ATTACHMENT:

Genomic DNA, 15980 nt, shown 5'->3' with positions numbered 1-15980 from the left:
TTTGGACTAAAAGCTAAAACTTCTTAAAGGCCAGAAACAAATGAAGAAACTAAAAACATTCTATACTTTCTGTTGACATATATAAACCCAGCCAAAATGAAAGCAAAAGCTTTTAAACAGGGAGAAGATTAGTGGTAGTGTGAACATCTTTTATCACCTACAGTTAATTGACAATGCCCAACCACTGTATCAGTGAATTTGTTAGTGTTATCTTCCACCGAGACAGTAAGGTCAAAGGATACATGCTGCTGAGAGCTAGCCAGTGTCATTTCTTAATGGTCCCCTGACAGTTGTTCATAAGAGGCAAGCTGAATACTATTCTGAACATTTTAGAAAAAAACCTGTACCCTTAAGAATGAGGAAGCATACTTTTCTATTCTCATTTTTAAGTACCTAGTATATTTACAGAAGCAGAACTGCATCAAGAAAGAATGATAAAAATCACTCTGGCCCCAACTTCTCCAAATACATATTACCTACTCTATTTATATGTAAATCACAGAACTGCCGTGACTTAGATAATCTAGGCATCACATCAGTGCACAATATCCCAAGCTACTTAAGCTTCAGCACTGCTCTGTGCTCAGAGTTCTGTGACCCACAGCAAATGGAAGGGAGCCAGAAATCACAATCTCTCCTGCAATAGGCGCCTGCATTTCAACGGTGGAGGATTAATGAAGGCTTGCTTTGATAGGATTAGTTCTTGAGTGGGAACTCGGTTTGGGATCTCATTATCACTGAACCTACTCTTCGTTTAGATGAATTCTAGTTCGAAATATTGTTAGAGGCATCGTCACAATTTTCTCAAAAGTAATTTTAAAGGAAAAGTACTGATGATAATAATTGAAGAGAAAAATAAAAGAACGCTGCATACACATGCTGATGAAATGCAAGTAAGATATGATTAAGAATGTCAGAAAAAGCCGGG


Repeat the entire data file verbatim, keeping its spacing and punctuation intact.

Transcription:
Genomic DNA, 15980 nt, shown 5'->3' with positions numbered 1-15980 from the left:
TTTGGACTAAAAGCTAAAACTTCTTAAAGGCCAGAAACAAATGAAGAAACTAAAAACATTCTATACTTTCTGTTGACATATATAAACCCAGCCAAAATGAAAGCAAAAGCTTTTAAACAGGGAGAAGATTAGTGGTAGTGTGAACATCTTTTATCACCTACAGTTAATTGACAATGCCCAACCACTGTATCAGTGAATTTGTTAGTGTTATCTTCCACCGAGACAGTAAGGTCAAAGGATACATGCTGCTGAGAGCTAGCCAGTGTCATTTCTTAATGGTCCCCTGACAGTTGTTCATAAGAGGCAAGCTGAATACTATTCTGAACATTTTAGAAAAAAACCTGTACCCTTAAGAATGAGGAAGCATACTTTTCTATTCTCATTTTTAAGTACCTAGTATATTTACAGAAGCAGAACTGCATCAAGAAAGAATGATAAAAATCACTCTGGCCCCAACTTCTCCAAATACATATTACCTACTCTATTTATATGTAAATCACAGAACTGCCGTGACTTAGATAATCTAGGCATCACATCAGTGCACAATATCCCAAGCTACTTAAGCTTCAGCACTGCTCTGTGCTCAGAGTTCTGTGACCCACAGCAAATGGAAGGGAGCCAGAAATCACAATCTCTCCTGCAATAGGCGCCTGCATTTCAACGGTGGAGGATTAATGAAGGCTTGCTTTGATAGGATTAGTTCTTGAGTGGGAACTCGGTTTGGGATCTCATTATCACTGAACCTACTCTTCGTTTAGATGAATTCTAGTTCGAAATATTGTTAGAGGCATCGTCACAATTTTCTCAAAAGTAATTTTAAAGGAAAAGTACTGATGATAATAATTGAAGAGAAAAATAAAAGAACGCTGCATACACATGCTGATGAAATGCAAGTAAGATATGATTAAGAATGTCAGAAAAAGCCGGG